The ‘rethink’ of Universal Credit doesn’t go very far

A couple of recent announcements suggest that planning Universal Credit has been subject to a “rethink“.  The actual changes amount to something less than that.  There is a delay in the rollout, which will affect those people currently being transferred from existing legacy benefits.  The largest group of people affected by the decision are those who are currently on Employment and Support Allowance, because that is the largest group of people of working age who receive benefits for longer periods.  Most people who were unemployed and in receipt of JSA have already been transferred, and anyone who signs off benefits and then needs to make a claim will have to claim through the Universal Credit.  Amber Rudd has said that even with the ‘pause’, the numbers of people receiving Universal Credit is expected to grow to three million in the normal course of events – more than double the existing figure.

The other major change has been the revision to the two-child policy, which limits support to the first two children.  That does not mean that two children will get fed when the third doesn’t; it means that every child in a larger family gets less support, and that is why the policy is exepcted to have such a large effect on child poverty.  The change is confined to children born before April 2017, which is why it will only benefit 15,000 families.

The treatment of Universal ‘Credit in the press has become increasingly critical, but I’m not sure that most have yet appreciated just how deep the hole is.  It doesn’t help that benefits are paid monthly, that it expects people to be online, or that strict and lengthy penalties are being applied for non-compliance, and the idea that people with no other income can have their benefits stopped for 5 weeks or more is simply outrageous.  Any of those could be stopped in short order. That would still leave us with all the other problems with the scheme.  MPs are well aware of those problems – their constituency surgeries are inundated with them.  The government is trying to offer enough tweaks to defuse the discontent.  It will take more than a few tweaks.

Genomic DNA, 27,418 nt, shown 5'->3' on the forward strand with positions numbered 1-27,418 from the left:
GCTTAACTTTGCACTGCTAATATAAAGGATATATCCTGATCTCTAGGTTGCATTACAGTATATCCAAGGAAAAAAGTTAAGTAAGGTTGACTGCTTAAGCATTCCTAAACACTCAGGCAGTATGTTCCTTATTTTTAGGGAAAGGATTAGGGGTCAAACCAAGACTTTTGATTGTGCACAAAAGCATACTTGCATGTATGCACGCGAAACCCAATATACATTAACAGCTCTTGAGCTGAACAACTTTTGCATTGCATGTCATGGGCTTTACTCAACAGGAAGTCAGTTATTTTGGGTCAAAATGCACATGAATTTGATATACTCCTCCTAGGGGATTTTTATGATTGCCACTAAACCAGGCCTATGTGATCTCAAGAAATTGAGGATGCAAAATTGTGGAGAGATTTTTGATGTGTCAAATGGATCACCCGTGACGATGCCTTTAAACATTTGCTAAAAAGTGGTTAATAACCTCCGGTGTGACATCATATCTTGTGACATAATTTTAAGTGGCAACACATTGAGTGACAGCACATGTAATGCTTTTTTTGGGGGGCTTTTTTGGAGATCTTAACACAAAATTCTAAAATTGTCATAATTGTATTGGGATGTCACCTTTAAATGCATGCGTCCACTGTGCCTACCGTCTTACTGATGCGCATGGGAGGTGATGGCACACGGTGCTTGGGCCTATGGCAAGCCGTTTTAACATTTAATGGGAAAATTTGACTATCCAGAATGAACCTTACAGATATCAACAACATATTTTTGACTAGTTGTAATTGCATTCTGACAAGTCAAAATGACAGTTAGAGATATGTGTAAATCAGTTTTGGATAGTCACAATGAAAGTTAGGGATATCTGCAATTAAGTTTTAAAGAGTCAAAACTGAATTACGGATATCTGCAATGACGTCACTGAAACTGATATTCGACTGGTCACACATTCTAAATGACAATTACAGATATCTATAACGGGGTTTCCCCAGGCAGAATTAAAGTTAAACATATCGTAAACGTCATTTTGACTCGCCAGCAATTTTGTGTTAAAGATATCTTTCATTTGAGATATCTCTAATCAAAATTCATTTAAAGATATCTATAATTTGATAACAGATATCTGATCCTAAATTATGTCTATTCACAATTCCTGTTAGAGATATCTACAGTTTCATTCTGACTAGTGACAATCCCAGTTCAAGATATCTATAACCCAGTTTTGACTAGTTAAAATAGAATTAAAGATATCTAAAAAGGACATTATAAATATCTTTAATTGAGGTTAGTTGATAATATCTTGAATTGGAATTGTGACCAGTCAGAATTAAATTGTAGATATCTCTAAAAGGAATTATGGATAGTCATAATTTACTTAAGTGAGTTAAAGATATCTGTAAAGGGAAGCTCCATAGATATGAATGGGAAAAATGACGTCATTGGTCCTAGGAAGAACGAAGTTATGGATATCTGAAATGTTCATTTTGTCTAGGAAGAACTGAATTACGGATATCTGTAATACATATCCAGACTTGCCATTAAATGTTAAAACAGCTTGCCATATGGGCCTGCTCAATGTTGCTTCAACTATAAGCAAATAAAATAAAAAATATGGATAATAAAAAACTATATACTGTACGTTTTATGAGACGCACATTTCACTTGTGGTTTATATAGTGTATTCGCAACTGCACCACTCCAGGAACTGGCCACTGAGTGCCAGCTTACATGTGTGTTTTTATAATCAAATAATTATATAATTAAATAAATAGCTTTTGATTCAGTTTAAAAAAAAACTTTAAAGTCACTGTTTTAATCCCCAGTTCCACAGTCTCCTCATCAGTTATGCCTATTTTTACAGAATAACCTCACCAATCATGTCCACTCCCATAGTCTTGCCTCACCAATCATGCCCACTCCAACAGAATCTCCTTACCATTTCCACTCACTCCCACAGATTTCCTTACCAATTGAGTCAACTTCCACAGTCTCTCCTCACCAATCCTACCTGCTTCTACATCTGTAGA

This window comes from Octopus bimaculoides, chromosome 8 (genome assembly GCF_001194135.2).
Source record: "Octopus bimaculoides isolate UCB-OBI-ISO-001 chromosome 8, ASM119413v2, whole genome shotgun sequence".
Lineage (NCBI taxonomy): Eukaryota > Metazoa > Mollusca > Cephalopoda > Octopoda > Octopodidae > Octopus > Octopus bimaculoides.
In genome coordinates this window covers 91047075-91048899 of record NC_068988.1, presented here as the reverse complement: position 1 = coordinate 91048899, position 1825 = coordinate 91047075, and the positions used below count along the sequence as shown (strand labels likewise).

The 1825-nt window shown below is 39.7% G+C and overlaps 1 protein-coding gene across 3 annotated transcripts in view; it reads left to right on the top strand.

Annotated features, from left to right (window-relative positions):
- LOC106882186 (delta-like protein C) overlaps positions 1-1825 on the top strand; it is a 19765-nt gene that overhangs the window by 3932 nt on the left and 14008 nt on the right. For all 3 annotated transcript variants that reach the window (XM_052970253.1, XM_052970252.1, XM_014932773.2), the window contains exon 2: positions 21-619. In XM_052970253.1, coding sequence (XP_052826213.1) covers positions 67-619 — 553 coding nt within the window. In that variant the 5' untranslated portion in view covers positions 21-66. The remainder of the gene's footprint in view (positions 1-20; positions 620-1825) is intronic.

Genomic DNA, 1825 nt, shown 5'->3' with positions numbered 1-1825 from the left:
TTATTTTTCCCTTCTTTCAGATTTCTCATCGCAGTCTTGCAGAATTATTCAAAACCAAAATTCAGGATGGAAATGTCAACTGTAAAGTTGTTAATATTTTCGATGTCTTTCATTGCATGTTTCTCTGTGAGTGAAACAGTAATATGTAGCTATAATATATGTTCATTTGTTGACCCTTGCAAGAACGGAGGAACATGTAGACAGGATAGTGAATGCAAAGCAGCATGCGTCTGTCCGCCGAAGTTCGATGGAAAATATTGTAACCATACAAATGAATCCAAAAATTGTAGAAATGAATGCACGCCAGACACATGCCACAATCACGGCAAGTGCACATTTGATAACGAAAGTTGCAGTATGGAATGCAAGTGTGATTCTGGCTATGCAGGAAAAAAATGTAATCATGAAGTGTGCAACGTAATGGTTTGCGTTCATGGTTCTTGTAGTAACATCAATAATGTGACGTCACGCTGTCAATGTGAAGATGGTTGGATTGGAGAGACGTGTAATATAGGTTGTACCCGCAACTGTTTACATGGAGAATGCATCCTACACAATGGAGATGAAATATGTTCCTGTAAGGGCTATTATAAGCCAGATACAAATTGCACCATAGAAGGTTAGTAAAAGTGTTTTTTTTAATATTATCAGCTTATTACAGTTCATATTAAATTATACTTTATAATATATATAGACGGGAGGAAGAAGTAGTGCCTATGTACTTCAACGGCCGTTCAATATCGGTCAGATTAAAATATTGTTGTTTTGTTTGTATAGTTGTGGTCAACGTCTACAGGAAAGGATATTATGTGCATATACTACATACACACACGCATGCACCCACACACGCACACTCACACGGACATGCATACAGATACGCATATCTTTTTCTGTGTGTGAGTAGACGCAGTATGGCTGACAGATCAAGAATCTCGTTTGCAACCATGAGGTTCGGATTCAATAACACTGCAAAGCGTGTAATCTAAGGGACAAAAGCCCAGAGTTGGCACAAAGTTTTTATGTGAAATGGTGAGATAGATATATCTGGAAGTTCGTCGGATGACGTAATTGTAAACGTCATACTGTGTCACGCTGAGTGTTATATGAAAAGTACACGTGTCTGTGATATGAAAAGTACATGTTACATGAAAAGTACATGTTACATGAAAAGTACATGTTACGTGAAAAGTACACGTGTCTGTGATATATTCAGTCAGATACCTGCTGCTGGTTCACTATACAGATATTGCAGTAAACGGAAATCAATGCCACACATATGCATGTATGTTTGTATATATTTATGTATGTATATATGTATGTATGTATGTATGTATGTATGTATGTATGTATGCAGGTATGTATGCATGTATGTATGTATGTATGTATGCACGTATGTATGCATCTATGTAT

One comment

  1. Ian Davidson

    Agreed. It’s getting confusing (also announced today the court challenge by some single parents re: calculation of working income etc); this confusion may suit the UK government as whilst it appears from the “announcements” (some of which are re-cycled news) that there is substantial change, the reality for individual claimants already in the UC “net” or soon likely to be, is harsher. However the Scottish Govt is also guilty of this “benefits news management” with the latest benefits update recycling news about the carers supplement, best start grant and the “£125m mitigation monies”. There is a significant gap between what governmental agencies are releasing to the media and “implementation on the ground”. The chaos continues but nonetheless any tweaking or court challenges which help at least some claimants is better than nothing!

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